Bearer instruments: procedures for denoting and stamping bearer instruments: introduction
Following the decisions by the European Court of Justice (ECJ) in October 2009 in the case of HSBC Holdings PLC and Vidacos Nominees Ltd v Commissioners for HM Revenue & Customs (C569/07), and the First-Tier Tribunal [Tax Chamber] (FTT) in March 2012 in the case of HSBC Holdings PLC and the Bank of New York Mellon Corporation v Commissioners for HM Revenue & Customs (TC/2009/16584), HM Revenue & Customs (HMRC) accepts that where shares in a United Kingdom (UK) incorporated company are issued, the imposition of a 1.5 per cent stamp charge is incompatible with European Union law.
HMRC accepts that the ECJ and FTT decisions also apply to prohibit the charging of ad valorem stamp duty such as that imposed by FA99/SCH15/PARA1:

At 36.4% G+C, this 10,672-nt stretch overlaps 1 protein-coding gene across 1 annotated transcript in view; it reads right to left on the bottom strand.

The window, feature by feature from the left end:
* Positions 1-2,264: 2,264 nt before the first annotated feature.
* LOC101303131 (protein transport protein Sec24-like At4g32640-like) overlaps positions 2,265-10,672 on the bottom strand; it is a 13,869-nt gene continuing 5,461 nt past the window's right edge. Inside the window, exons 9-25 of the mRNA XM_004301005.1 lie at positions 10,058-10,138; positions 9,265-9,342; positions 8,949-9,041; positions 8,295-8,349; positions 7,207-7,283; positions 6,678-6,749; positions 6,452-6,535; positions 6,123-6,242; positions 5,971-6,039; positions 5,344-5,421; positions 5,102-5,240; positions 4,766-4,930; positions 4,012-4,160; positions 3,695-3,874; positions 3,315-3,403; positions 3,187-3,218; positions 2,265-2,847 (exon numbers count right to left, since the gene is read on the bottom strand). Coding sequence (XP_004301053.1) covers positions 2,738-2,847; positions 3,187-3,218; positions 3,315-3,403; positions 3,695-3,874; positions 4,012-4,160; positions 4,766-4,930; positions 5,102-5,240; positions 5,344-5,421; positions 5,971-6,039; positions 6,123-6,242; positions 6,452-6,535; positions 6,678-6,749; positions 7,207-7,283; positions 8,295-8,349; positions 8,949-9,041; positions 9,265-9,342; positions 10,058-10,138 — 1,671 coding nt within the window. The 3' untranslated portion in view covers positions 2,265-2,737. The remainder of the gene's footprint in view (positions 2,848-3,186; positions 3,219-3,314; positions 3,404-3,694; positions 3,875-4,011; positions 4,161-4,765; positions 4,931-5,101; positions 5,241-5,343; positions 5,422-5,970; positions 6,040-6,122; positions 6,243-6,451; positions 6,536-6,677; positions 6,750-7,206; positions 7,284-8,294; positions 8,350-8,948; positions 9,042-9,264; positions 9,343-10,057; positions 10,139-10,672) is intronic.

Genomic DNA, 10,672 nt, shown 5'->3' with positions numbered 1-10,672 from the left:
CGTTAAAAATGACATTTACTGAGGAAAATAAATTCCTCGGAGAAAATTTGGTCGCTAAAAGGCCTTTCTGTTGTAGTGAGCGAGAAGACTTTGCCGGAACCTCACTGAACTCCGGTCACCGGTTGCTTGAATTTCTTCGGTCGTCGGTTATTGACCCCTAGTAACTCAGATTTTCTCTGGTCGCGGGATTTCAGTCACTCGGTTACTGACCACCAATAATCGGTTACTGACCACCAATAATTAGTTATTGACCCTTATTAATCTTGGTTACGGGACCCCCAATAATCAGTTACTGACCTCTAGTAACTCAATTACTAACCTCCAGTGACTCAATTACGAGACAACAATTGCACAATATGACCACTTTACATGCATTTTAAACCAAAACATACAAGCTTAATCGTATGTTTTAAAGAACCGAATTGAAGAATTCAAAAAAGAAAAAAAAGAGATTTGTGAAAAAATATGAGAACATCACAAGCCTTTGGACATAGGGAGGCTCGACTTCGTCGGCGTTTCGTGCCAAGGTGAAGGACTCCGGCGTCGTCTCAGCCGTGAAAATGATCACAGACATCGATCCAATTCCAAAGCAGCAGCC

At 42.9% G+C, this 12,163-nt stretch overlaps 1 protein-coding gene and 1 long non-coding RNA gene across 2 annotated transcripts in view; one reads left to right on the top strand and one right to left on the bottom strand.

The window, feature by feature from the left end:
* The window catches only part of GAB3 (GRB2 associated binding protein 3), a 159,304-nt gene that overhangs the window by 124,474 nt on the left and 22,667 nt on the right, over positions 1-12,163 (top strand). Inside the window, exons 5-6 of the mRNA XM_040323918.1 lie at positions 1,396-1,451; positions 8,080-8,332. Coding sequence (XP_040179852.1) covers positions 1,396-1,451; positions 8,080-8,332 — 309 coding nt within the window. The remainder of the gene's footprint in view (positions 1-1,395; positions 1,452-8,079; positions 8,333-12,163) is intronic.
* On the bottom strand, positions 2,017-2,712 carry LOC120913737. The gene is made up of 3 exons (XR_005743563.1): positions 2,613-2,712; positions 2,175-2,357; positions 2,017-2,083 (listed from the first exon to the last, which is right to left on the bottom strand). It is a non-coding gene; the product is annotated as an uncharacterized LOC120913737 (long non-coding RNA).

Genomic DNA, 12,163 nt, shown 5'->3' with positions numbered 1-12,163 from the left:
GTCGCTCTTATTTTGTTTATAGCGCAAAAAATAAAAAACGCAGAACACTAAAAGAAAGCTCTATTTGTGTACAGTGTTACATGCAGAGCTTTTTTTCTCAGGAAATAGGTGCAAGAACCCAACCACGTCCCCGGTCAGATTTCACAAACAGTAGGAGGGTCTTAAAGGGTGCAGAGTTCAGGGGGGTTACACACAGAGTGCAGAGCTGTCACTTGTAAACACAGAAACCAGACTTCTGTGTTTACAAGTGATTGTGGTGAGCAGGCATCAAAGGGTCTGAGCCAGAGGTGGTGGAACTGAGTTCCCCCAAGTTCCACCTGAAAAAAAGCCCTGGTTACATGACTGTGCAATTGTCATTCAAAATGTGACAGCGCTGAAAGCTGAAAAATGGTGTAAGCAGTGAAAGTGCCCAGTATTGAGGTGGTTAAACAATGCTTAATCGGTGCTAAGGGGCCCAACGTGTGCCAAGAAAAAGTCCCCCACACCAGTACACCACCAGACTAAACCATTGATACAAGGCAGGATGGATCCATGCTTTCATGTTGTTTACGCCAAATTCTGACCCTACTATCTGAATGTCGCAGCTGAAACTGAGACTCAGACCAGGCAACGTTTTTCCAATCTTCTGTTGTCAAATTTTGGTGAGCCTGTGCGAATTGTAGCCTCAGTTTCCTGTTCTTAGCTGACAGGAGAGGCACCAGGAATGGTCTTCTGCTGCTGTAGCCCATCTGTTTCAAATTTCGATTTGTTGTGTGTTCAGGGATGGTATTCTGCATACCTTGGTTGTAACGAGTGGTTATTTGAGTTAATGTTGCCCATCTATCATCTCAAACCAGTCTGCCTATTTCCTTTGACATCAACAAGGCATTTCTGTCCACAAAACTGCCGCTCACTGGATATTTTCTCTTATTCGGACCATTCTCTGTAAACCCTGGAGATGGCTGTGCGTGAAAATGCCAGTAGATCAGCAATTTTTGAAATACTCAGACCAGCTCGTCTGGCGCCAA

- on the issue of a bearer instrument in the UK; and
- on the issue of a bearer instrument outside the UK by or on behalf of a UK company, and
Until such time as, and when, the provisions of Schedule 15 Finance Act 1999 are amended, HMRC do not seek to collect the 1.5 per cent stamp duty charge under FA99/SCH15/PARA4 or 0.2 per cent stamp duty charge under FA99/SCH15/PARA5 on the issue of a bearer instrument.
A UK bearer instrument is still required under Paragraph 21 or 23 of Schedule 15, however, to be sent to HM Revenue & Customs, Stamp Taxes, Stamp Duty (Bearers), 9th Floor, City Centre House, 30 Union Street, Birmingham B2 4AR before it is issued. The instrument will be deemed duly stamped if, and only if, it has been impressed with the bearer instrument denoting stamp.